As Stern goes on to note, Judge Hovland’s decision to decline to put a halt to the requirement is based on a 2006 Supreme Court ruling called Purcell v. Gonzalez. As I’ve explained in the past in connection with cases dealing with election law issues being decided close in time to an an election, in Purcell the courts were dealing with a Voter ID law out of Arizona that was being challenged on the allegation that it unfairly discriminated against minority and poor voters. The District Court and the Ninth Circuit Court of Appeals both ruled in favor of the Plaintiffs and imposed an injunction against enforcement of the law notwithstanding the fact that both injunctions were issued within less than two months prior to the 2006 midterm elections. By that time, of course, state and local authorities had moved forward with election planning, including the printing of absentee and military ballots, that presumed the new law would be in effect for that election. The relevant state authority appealed the granting of the injunction that the courts below had erred in not giving due consideration to the fact that state authorities had moved forward in reliance on the idea that the law would be in effect for the 2006 election. In a relatively short opinion, a unanimous Court ruled that the Court of Appeals had erred in not giving greater consideration to allowing the law to go into effect just weeks before the election:
Faced with an application to enjoin operation of voter identification procedures just weeks before an election, the Court of Appeals was required to weigh, in addition to the harms attendant upon issuance or nonissuance of an injunction, considerations specific to election cases and its own institutional procedures. Court orders affecting elections, especially conflicting orders, can themselves result in voter confusion and consequent incentive to remain away from the polls. As an election draws closer, that risk will increase. So the Court of Appeals may have deemed this consideration to be grounds for prompt action. Furthermore, it might have given some weight to the possibility that the nonprevailing parties would want to seek en banc review. In the Ninth Circuit that procedure, involving voting by all active judges and an en banc hearing by a court of 15, can consume further valuable time. These considerations, however, cannot be controlling here. It was still necessary, as a procedural matter, for the Court of Appeals to give deference to the discretion of the District Court. We find no indication that it did so, and we conclude this was error.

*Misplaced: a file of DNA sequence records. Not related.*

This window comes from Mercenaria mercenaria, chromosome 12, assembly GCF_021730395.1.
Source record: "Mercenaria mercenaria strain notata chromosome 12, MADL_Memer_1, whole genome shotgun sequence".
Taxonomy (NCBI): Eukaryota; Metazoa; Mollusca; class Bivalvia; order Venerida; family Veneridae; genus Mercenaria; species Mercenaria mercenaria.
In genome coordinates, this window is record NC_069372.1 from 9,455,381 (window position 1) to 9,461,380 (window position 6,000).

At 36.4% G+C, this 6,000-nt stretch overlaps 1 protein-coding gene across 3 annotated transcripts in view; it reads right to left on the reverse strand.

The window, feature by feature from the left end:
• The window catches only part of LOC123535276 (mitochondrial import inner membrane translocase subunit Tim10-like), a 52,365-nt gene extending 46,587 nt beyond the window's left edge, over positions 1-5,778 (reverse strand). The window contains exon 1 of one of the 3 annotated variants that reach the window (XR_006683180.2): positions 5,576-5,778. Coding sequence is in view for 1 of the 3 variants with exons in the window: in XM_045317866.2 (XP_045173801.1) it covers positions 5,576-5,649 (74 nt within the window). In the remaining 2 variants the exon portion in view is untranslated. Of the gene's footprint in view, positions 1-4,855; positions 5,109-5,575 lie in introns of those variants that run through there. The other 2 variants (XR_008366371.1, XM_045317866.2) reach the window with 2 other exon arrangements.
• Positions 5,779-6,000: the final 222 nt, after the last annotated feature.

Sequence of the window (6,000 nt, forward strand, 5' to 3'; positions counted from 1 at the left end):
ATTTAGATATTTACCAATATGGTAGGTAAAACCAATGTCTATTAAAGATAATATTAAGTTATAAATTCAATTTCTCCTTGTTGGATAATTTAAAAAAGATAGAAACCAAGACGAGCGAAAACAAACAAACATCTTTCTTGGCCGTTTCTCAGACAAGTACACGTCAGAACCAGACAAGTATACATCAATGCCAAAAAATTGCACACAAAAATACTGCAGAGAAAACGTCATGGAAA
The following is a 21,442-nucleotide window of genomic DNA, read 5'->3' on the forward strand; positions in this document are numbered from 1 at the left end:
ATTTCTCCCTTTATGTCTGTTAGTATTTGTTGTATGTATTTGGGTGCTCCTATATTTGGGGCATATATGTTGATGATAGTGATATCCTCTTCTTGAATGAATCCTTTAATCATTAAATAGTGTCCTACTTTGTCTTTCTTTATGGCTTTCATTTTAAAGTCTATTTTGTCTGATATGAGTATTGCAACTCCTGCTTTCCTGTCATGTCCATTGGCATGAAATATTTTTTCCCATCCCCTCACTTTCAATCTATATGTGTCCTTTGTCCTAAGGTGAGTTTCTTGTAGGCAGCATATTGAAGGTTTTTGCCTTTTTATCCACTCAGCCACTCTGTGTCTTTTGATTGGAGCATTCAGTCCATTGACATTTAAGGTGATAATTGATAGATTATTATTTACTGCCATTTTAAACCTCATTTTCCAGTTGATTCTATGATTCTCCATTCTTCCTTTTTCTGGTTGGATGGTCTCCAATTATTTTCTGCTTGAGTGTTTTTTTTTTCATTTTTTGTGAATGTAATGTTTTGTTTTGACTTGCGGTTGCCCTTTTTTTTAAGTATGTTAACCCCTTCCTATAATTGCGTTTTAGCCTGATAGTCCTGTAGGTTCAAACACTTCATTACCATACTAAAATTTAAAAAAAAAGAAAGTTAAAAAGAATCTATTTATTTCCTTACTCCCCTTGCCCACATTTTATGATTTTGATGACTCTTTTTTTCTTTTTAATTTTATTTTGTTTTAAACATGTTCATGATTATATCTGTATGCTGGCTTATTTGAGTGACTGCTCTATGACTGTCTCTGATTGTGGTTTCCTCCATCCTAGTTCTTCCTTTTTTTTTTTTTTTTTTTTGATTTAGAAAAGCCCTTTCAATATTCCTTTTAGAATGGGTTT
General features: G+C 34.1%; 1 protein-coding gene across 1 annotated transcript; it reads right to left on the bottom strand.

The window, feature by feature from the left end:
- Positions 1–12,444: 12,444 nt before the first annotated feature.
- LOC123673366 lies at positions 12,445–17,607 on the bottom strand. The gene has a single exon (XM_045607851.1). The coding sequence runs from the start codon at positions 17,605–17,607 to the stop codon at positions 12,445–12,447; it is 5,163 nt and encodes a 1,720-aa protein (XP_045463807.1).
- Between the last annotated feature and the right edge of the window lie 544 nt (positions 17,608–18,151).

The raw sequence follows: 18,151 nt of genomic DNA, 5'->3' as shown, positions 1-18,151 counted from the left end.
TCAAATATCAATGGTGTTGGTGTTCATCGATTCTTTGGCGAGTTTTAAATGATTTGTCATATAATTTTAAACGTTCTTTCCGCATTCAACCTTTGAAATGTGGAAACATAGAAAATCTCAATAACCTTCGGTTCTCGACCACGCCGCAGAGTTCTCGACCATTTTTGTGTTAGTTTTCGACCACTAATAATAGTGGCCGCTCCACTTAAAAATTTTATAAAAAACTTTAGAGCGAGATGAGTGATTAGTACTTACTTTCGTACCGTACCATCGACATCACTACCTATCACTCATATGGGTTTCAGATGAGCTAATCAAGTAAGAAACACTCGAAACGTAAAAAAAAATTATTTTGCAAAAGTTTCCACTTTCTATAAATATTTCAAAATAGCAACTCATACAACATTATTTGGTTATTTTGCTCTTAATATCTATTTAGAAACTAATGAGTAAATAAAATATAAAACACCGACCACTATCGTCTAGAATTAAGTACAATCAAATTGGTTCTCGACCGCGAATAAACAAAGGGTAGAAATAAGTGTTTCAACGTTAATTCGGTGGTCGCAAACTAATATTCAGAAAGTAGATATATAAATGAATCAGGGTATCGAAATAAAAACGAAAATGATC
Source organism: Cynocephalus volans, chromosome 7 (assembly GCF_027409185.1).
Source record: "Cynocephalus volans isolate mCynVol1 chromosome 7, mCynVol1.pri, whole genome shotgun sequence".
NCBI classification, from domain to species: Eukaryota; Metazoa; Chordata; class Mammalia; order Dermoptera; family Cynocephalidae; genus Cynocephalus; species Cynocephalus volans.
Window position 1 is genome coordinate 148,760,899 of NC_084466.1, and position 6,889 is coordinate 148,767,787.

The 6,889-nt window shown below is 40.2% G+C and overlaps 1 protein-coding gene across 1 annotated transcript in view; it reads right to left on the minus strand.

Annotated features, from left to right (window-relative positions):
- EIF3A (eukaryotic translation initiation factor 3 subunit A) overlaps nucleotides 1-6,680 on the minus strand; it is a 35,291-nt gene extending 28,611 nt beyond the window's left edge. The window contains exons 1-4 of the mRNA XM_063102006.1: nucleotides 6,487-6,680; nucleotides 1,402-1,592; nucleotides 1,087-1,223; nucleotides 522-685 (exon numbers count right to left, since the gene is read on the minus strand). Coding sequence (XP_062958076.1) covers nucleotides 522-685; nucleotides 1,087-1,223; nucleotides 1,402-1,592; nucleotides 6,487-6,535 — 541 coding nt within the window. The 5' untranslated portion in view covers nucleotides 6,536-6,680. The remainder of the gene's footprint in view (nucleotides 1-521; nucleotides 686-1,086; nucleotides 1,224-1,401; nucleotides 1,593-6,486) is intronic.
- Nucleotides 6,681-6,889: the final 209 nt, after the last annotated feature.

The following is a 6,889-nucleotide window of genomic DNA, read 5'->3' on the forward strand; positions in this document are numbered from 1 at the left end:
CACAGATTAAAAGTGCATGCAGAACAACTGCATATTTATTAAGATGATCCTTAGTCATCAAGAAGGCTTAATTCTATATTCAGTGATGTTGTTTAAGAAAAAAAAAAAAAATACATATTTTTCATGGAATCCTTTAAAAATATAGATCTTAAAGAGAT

Although at the time the Court of Appeals issued its order the District Court had not yet made factual findings to which the Court of Appeals owed deference, see Fed. Rule Civ. Proc. 52(a), by failing to provide any factual findings or indeed any reasoning of its own the Court of Appeals left this Court in the position of evaluating the Court of Appeals’ bare order in light of the District Court’s ultimate findings. There has been no explanation given by the Court of Appeals showing the ruling and findings of the District Court to be incorrect. In view of the impending election, the necessity for clear guidance to the State of Arizona, and our conclusion regarding the Court of Appeals’ issuance of the order we vacate the order of the Court of Appeals.
In a concurring opinion, Justice John Paul Stevens noted that leaving the stay of the lower court’s ruling against the law in effect in advance of the impending election would be the best way for future courts to deal with the legal issues involved in the case.
Allowing the election to proceed without enjoining the statutory provisions at issue will provide the courts with a better record on which to judge their constitutionality. At least two important factual issues remain largely unresolved: the scope of the disenfranchisement that the novel identification requirements will produce, and the prevalence and character of the fraudulent practices that allegedly justify those requirements. Given the importance of the constitutional issues, the Court wisely takes action that will enhance the likelihood that they will be resolved correctly on the basis of historical facts rather than speculation.